Google

What Google Knows About You (& How to Use It to Your Marketing Advantage)

By Tony Testaverde January 13, 2014 Posted In: Google Comments: 5

What does Google know about you?

Yes, Google tracks what you do. Yes, Google knows a lot about you. Yes, Google reads your email. Yes, it’s 2014, and no one cares.

Online privacy concerns were a hot topic in 2013 (e.g. Edward Snowden), but I suspect even more information will be gathered about all of us in 2014. Oh well. Each day, we hand over more information to Facebook, Amazon, Google and any other successful online brand. Personally, I like when Amazon recommends products I might like, when Facebook shows me updates from my closest friends, and when Google tailors their search results just for me.

Clearly, there are some boundaries when it comes to personal privacy, but I think more and more we are opting in to sharing our information, rather than worrying about our information being used inappropriately. Microsoft launched a whole advertising campaign notoriously titled “Scroogled” to deter people from Google products, but the campaign is panning out to be more of an embarrassment than anything (although, they’re clinging to it). Seriously, it’s time to start looking at information gathering as an advantage and not a problem. If you’re an advertiser, stop complaining, and start capitalizing on the information available to you.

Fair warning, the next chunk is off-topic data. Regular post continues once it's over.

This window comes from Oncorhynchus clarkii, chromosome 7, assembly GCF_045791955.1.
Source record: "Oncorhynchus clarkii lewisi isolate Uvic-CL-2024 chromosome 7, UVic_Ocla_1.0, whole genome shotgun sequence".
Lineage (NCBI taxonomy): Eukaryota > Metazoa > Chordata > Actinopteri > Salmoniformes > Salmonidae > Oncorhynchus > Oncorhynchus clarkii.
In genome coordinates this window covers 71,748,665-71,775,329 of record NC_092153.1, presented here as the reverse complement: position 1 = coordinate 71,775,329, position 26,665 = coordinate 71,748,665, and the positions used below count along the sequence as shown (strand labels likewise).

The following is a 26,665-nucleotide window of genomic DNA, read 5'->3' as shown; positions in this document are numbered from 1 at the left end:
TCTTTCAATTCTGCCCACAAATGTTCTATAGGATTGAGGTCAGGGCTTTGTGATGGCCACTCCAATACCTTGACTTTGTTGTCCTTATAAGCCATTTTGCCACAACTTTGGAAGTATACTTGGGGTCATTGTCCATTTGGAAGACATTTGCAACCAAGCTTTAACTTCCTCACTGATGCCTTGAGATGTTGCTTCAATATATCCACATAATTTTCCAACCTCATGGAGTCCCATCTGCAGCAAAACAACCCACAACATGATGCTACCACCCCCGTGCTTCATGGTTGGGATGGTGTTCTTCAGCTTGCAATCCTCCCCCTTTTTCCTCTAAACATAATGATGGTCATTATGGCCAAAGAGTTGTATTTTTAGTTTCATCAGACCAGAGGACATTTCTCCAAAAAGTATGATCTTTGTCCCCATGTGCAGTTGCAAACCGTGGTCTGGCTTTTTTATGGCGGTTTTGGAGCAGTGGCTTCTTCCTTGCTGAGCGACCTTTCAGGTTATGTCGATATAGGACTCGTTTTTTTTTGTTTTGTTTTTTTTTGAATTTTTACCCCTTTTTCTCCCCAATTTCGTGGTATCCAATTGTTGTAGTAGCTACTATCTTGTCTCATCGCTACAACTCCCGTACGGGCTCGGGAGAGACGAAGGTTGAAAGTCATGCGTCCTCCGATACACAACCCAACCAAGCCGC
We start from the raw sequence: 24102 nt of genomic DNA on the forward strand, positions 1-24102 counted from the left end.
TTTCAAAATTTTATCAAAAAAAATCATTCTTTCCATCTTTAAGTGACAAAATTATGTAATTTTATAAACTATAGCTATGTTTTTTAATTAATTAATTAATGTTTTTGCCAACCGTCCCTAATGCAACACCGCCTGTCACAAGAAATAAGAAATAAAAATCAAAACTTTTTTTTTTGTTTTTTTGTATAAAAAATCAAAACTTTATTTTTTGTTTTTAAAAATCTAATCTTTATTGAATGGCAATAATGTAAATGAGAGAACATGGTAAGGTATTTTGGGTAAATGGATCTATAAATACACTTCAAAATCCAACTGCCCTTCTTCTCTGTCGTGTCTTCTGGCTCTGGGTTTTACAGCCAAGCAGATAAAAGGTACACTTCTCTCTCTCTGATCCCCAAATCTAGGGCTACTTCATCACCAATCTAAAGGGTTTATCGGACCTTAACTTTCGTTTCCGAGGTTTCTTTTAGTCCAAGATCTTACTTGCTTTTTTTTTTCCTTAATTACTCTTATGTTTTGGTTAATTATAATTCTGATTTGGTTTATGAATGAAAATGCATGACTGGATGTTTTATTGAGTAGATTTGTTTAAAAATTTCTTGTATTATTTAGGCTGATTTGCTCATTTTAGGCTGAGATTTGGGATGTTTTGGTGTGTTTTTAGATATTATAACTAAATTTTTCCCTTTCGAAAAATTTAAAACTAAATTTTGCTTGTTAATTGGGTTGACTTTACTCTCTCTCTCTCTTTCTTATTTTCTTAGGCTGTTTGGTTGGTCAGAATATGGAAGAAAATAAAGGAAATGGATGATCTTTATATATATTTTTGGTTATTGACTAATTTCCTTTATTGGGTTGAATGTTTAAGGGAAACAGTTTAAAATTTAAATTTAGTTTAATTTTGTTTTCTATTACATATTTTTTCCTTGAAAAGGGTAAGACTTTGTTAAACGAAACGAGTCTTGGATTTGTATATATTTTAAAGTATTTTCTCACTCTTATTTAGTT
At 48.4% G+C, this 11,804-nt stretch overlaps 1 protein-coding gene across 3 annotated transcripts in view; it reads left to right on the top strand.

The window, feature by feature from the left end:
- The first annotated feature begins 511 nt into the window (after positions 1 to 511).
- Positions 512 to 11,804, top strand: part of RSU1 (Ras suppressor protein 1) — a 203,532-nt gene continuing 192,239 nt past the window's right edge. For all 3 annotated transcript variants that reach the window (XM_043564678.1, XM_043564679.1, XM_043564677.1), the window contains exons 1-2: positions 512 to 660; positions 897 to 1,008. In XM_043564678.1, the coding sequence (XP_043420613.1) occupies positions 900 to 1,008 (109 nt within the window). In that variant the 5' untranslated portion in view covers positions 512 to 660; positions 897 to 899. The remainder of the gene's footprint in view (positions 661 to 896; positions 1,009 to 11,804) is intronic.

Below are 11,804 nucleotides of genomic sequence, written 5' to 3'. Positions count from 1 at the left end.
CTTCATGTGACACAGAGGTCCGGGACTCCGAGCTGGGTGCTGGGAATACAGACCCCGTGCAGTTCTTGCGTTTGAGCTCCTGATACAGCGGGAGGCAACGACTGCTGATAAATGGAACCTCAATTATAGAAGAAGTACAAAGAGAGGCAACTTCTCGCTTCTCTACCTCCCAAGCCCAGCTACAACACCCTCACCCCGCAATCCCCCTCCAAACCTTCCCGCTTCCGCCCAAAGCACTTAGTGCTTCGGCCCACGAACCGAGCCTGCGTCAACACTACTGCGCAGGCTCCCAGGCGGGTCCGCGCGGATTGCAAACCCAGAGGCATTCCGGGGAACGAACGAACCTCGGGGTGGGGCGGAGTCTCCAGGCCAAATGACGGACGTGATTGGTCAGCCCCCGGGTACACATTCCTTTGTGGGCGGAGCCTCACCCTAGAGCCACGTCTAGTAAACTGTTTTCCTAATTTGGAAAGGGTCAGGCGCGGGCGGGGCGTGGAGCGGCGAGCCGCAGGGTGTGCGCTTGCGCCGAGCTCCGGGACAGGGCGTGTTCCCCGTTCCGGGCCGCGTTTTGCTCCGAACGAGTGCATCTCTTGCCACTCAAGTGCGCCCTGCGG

What Does Google Know About Me?

Below is a short list of things Google tracks about you. Let’s identify what they are and how, as a marketer, you can use them to our advantage.

Your search history

Advantage: Search query data – start mining your search query data for new keyword opportunities, and start weeding out the queries that are burning your cash by adding negatives.

What pages you visited on a site, in what order, how long, and a whole lot more